Ray sighed and resisted the urge to clap Chris around the head. It wasn’t his fault, the dopey git. But, if there was anything that pissed Ray off more than the Guv’s wanton disregard for him, it was the blind devotion to all that was Sam that Chris showed. Like he was an excitable and loving pup. He was supposed to be Ray’s excitable and loving pup. He’d told Chris he’d stand by him, set him on the path, show him all the moves. Chris chose tape recorders and stupid overly complicated methods and seven thousand different small but heartbreaking forms of betrayal.
Ray worked with Chris on case after case. He tried to show him the way. But Chris was easily distracted. He got himself into muddles and got oddly orchestrated thoughts in his head. And then he was patted on the back for one right move. They solved the Barrington case together, but it was Chris who got all the glory, because it was Chris who had suggested they follow the paper trail – and the paper trail was Sam’s favourite journey. But Ray, who’d smacked Barrington down to get the answers, he got nothing but a roll of the eyes.
4. A stitch in time saves just fine.
When Sam started getting weirder – there was no other word for it – he was just weird, Ray thought he’d start climbing up the ladder some more. It didn’t quite work like that. Sam ranted and yelled and said he was going to disappear, pop back into the future, and never see them again, and Ray was still told to look after the stationery cupboard.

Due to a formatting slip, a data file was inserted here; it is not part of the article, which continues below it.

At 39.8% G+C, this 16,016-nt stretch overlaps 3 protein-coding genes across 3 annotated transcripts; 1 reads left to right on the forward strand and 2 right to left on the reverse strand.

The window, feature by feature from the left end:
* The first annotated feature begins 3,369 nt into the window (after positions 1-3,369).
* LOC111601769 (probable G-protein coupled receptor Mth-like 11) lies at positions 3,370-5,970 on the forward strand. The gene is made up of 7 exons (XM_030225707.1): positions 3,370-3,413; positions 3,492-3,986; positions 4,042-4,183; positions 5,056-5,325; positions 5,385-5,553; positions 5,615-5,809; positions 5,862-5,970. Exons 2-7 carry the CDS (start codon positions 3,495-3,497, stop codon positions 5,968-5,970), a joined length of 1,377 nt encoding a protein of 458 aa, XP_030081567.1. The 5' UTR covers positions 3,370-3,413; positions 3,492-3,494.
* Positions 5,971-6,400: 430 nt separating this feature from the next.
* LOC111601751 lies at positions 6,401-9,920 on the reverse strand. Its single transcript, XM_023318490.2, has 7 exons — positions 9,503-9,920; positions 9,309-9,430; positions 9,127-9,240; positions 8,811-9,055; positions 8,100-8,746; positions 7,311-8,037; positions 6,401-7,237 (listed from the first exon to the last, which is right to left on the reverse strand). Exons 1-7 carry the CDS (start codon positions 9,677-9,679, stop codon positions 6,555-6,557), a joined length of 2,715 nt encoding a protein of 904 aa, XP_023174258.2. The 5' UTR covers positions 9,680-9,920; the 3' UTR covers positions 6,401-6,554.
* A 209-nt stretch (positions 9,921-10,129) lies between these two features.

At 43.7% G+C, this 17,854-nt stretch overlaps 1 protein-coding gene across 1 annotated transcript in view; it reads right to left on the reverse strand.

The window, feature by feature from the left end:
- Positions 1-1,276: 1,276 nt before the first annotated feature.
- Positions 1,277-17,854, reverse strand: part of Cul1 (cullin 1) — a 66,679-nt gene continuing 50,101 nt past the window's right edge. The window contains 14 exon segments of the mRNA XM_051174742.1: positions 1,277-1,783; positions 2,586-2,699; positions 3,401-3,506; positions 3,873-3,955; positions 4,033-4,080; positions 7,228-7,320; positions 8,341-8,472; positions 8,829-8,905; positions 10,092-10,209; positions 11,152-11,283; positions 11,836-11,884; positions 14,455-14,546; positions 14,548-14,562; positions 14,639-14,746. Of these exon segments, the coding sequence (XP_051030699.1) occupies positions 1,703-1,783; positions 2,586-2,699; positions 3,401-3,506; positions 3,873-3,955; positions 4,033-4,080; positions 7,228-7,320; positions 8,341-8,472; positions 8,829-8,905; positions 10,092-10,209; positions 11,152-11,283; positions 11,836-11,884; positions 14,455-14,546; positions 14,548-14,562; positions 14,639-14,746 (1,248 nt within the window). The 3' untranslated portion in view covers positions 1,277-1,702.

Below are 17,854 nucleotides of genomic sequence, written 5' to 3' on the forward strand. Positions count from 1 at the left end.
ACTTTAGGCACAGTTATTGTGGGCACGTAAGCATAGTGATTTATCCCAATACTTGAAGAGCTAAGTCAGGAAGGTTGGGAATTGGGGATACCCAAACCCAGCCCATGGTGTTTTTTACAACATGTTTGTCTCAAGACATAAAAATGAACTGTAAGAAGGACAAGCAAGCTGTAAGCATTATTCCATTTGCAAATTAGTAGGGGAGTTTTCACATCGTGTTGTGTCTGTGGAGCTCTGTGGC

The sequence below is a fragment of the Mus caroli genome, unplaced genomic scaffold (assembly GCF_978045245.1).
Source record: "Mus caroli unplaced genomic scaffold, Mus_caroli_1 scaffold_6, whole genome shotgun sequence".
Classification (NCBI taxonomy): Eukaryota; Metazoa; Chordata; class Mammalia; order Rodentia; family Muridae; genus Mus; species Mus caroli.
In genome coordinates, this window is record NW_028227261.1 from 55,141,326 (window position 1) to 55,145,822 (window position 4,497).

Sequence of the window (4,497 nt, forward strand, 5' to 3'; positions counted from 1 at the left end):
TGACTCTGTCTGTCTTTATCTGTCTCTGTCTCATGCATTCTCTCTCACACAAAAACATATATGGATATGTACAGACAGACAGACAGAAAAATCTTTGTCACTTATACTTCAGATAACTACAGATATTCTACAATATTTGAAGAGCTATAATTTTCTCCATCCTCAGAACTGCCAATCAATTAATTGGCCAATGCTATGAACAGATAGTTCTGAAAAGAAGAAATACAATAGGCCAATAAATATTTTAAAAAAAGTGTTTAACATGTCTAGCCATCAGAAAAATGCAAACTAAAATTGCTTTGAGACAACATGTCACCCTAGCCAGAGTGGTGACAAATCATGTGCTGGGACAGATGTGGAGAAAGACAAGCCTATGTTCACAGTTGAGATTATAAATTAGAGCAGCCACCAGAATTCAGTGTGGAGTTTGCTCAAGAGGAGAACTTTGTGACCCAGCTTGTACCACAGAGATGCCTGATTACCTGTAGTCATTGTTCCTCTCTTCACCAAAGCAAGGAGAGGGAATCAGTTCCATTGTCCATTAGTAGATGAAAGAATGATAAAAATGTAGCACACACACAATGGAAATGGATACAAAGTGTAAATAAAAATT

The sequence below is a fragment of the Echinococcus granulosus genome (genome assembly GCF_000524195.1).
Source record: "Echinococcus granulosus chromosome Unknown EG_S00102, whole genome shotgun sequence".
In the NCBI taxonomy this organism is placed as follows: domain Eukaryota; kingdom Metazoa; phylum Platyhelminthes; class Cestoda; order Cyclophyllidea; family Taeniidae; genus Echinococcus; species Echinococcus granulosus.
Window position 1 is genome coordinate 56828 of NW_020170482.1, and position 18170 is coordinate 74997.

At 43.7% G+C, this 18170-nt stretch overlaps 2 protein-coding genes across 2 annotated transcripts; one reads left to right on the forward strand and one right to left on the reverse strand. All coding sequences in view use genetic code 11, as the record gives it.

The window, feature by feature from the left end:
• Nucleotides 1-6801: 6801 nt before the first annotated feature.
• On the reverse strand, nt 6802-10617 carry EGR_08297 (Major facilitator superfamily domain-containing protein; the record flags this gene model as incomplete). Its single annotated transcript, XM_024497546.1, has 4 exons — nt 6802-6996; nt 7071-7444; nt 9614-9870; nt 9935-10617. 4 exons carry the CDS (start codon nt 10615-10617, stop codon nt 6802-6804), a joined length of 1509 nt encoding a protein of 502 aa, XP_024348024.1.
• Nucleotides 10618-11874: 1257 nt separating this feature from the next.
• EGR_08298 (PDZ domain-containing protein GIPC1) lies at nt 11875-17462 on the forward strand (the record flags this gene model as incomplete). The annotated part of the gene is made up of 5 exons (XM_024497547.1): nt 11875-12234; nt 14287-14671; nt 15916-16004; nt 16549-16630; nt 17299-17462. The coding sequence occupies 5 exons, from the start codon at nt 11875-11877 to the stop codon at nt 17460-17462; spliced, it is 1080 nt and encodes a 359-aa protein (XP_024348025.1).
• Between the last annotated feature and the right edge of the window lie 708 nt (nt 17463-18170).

The odd thing was, he was about the only person who believed Sam with his wild eyes and wilder gestures. Hated his guts, yes. Believed him also. Maybe he was a gullible sort, but there were always things Sam knew that no man should know. All the screaming, all the antics, they weren’t just protestations of a man deranged.
He couldn’t help but wonder what it was like, the future. If they were all like Sam, it was a sorry day for men. He only hoped Sam was considered as much of a git then as he was now. Something told him - he wasn’t sure what, but something persistent – that this was probably true.
5. Better to have hated and lost than never to have hated at all.
When Sam left, Ray thought it was the strangest thing that so many people were upset. Even Phyllis was quieter than usual. Still a mouthy bitch, but quieter than usual. Slightly more reserved or something. That Cartwright bird must’ve sobbed more in that week after than in the whole of her life. Chris was all furrowed brow and nose to the ground. DCI Hunt managed to bring enigmatic to all new heights.
Here was a man who’d caused nothing but fuss, had delighted in being a giant twat, had expected more and demanded more than anyone had the patience or inclination to give, and half of CID were mourning his absence. Lucky for some.
But Ray, well, Ray guessed that really, the strangest thing was that even he felt like he’d lost something. He hadn’t lost a friend, and as a colleague, Sam had been a complete twit, but he’d lost an adversary. Someone to whom he could direct his stare; created from a meticulously measured phial of contempt and disdain. He didn’t know why, but this annoyed him.
Still, he pushed on. That was life. People came and went. Bonds were formed and cut. And he had a promotion to seek.